After all, everything that makes an urban pedestrian happy: festivals, parades, street performances, pop-up bazaars, reliable public transportation and crowds, are the exact same things that make drivers miserable. Buses get in the way, parades cause street closures and the presence of pedestrians lower speed limits. Cars are unable to participate in the gives and takes that characterize human interactions on a busy and vibrant street. Instead, what makes cars happy are parking spaces and a wide expanse of empty asphalt. However way you look at it, there is a fundamental disparity between the needs of a car and the needs of a human. Bill Lindeke, a street-life blogger from St. Paul explains it best: “Outside a car, more is good. Inside a car, more is bad.”
I think that it is time to begin thinking about reshaping our primary modes of transportation. It is getting increasingly difficult to sustain the demands of an automobile-centric planning strategy. Cars are allowing people to live further and further away from their jobs, clogging our interstates with idle, pollution-spewing metal boxes that physically divide us from our fellow humans. On the other hand, we can support a movement towards walkability and transit-oriented development that has sprouted up all over the country, including here in Atlanta.
What would life in such a pedestrian-centric neighborhood be like? I will use an example that we’re all familiar with: the Emory campus. Emory University, like many residential campuses, is a microcosm of the pedestrian neighborhood. Everyone on campus walks everywhere, whether they are students, professors or hospital staff, because all possible destinations, like the library or dining facilities, are within walking distance.
When a person travels between point A and point B at Emory, they have the possibility of running into a friend or two, the farmer’s market, an impromptu a capella performance, or Wonderful Wednesday. This allows for the opportunity to catch up with said friend, buy that weekly Blue Donkey coffee on the way to class, or enjoy some music and conversation at Wonderful Wednesday. It allows for impromptu activity and some unexpected excitement that I think everybody needs once in a while.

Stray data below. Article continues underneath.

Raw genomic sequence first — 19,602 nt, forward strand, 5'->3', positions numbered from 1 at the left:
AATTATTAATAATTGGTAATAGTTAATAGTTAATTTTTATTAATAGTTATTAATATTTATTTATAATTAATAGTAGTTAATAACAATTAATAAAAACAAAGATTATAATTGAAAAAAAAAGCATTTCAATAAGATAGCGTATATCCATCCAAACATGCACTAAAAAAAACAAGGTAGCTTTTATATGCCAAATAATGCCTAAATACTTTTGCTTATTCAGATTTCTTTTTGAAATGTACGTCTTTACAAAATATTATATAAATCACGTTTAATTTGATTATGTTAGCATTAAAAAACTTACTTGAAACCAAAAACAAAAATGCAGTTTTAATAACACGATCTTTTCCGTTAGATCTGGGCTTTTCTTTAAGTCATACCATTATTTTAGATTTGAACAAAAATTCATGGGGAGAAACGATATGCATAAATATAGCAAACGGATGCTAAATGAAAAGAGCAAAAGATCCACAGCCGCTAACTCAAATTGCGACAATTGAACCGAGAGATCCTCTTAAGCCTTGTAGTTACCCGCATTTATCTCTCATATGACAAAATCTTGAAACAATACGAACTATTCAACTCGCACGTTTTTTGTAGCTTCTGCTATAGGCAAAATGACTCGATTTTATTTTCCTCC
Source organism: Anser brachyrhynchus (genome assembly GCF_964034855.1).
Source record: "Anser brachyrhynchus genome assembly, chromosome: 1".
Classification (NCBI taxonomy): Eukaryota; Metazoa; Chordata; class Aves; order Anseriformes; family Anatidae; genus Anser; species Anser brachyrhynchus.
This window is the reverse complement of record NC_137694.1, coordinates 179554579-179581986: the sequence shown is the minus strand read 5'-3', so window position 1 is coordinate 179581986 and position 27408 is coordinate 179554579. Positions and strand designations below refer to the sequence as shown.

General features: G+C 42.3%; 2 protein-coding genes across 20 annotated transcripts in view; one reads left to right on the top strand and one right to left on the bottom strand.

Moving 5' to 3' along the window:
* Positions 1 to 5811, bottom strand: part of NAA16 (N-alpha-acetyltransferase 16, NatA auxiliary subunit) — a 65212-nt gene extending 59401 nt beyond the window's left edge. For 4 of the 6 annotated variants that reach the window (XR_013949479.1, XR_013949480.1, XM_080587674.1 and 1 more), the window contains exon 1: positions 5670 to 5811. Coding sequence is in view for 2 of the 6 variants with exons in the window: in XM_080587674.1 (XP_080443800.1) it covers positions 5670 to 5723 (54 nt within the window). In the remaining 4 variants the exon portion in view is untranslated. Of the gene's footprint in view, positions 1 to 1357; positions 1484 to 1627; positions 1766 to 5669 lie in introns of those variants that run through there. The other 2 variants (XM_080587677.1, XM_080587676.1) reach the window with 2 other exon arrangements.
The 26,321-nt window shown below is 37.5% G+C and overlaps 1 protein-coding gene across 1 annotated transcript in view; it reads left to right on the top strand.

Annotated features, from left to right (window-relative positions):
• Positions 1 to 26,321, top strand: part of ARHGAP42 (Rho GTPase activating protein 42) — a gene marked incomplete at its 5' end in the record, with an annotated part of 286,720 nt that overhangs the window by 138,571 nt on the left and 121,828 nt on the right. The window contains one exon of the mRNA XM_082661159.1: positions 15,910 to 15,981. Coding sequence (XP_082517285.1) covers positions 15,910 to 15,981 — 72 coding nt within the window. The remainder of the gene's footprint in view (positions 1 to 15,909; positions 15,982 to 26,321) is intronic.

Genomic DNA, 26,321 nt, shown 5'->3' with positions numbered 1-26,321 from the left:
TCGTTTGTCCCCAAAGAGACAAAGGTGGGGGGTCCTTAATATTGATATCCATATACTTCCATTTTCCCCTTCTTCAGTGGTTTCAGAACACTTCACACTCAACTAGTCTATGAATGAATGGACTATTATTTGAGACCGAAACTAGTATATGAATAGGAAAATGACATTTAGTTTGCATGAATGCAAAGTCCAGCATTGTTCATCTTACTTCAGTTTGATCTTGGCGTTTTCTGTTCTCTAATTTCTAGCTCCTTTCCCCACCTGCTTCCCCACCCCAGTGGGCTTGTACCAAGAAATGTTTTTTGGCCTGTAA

This kind of spontaneity and liveliness is not possible from within a car. A driver’s first and foremost objective is to get to their final destination as quickly as possible. If Emory were a car-centric campus, then we as drivers would miss all of the wonderful things that are possible when humans are allowed to interact with one another in a public space.
When we drive, we are electing to separate ourselves from the outside world. When we walk or bike, we are choosing to become participants in a dynamic community that always leads to incredible experiences and lasting memories. I understand that sometimes we just want to be alone, or that we are late for a meeting. But on those lazy Saturday mornings during school breaks, think about stretching your legs for a stroll around your neighborhood. You may be surprised by all of the things you’ve missed.
Edmund Xu is a College senior from Los Altos, California.